(At least, that's my understanding from having tried to write a pure go git
    client and
    giving up before getting it to a useable state due to the complexity of
    git's command line..)

    Automatic or not, it might then make sense to move the package to its
    own dedicated git repo, instead of filling golang.org/x/net with noisy
    churn. If so, any bikeshedding opinions between
    golang.org/x/publicsuffix (gerrit + codereview) or
    github.com/golang/publicsuffix (vanilla git) or something else?

    Any other thoughts, golang-dev?
    Speaking as a Go user, the fact that some things are golang.org/x/ and some
    things are github.com/golang/x has
    always been weird and inconsistent to me. golang.org/x looks more
    "official", while I actually initially thought that
    github.com/golang was just a mirror.

    - Dave

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  • Travis Johnson at Jun 12, 2016 at 11:09 am

    So if your "essentially binary" changes are localized to one part of the
    file (or
    get repetitive inside the file itself in a way that compresses well)
    They're not, the data being committed is basically already "compressed" in
    a sense, as I understand it, and because the linebreaks are result-length
    based and not content-length based (think "gzip --rsyncable") you end up
    with diffs that don't work well with git's (frankly black-magic-esque) diff
    compression. Though it does still get zlib'd as you say.

    The removal of the comments seems to have shrunk the file pretty
    dramatically, but if this is going to be updated regularly it may still be
    a concern. I wonder if using a different format to store the data may help?
    Like storing one node/literal per line (bigger/longer file, but equivalent
    results and better diffs?), though I don't fully understand the method
    being used in this so I can't speak as to other potential options.

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  • Volker Dobler at Jun 12, 2016 at 5:53 pm

    On Sun, Jun 12, 2016 at 1:09 PM, Travis Johnson wrote:

    So if your "essentially binary" changes are localized to one part of the
    file (or
    get repetitive inside the file itself in a way that compresses well)
    They're not, the data being committed is basically already "compressed" in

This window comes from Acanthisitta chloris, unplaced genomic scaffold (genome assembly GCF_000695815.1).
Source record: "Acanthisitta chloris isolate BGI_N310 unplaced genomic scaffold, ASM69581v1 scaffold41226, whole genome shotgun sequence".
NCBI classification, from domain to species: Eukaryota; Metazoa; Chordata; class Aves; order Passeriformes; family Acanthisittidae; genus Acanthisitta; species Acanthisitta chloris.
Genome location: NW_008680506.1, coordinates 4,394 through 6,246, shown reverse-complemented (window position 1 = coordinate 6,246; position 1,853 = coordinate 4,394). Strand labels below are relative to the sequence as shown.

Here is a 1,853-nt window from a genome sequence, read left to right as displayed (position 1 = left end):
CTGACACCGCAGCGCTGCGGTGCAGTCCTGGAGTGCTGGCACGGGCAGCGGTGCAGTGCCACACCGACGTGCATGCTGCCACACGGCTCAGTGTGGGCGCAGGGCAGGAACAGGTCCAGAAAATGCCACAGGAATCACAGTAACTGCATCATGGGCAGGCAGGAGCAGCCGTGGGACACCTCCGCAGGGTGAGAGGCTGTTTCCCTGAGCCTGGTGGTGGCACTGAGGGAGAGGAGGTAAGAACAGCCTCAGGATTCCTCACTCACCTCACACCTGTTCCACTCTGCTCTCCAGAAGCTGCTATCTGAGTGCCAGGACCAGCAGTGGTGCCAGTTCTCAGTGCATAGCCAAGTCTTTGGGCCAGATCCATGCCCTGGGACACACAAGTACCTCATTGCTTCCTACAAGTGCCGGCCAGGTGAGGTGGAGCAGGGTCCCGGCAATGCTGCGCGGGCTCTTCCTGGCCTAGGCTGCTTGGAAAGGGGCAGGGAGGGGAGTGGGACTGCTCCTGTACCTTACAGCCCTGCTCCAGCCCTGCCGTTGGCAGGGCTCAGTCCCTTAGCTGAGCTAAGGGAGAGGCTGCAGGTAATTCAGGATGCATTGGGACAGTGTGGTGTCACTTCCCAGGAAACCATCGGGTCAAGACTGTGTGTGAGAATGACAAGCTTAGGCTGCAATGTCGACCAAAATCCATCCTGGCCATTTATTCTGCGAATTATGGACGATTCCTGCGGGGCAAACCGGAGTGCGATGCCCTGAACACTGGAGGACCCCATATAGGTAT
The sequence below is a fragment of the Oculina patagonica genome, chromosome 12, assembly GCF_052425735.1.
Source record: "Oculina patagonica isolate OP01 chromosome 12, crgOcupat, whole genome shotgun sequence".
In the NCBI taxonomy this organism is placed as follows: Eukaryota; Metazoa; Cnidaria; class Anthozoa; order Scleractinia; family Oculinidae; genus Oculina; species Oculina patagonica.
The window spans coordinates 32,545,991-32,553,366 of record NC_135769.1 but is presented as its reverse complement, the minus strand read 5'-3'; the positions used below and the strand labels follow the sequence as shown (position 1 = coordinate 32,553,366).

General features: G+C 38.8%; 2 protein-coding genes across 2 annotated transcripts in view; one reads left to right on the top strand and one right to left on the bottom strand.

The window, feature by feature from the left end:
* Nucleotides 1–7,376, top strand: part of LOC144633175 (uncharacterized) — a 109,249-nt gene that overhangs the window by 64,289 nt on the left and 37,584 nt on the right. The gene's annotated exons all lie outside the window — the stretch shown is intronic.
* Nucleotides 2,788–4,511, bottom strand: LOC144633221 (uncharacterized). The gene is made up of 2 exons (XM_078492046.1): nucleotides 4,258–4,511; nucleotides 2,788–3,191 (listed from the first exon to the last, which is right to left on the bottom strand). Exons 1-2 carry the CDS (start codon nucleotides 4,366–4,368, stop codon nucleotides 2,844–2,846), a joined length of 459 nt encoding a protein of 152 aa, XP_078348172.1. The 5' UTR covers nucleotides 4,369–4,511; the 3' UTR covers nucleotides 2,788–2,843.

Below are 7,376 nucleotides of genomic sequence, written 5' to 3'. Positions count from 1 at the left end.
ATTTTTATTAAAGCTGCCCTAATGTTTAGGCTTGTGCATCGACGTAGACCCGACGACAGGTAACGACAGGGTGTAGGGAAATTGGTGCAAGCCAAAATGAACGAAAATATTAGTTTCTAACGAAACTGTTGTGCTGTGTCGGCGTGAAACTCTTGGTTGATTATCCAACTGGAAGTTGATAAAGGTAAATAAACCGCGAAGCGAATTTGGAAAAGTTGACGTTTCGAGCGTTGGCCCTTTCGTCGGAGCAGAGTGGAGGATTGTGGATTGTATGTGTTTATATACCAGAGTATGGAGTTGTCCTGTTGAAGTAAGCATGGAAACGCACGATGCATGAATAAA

a sense, as I understand it, and because the linebreaks are result-length
    based and not content-length based (think "gzip --rsyncable") you end up
    with diffs that don't work well with git's (frankly black-magic-esque) diff
    compression. Though it does still get zlib'd as you say.
    The removal of the comments seems to have shrunk the file pretty
    dramatically, but if this is going to be updated regularly it may still be
    a concern. I wonder if using a different format to store the data may help?
    Like storing one node/literal per line (bigger/longer file, but equivalent
    results and better diffs?), though I don't fully understand the method
    being used in this so I can't speak as to other potential options.

    The labels are compressed (in the sense that overlapping labels are
    combined into one large string). The actual table is stored in a form
    which allows fast lookup; it is not "compressed" it is the direct memory
    representation of the tree used to look up the publicsuffix of a domain.

    The source was never meant to be optimised, only the memory footprint
    of the list during runtime (and the time spent for a lookup).
    A more efficient or better diffable or better compressable source code
    representation probably would require building up the internal
    representation
    of the list from the source-code-efficient data either during init or the
    first use. I would consider this worse than the bytes wasted as git
    cannot compress the source well.

    V.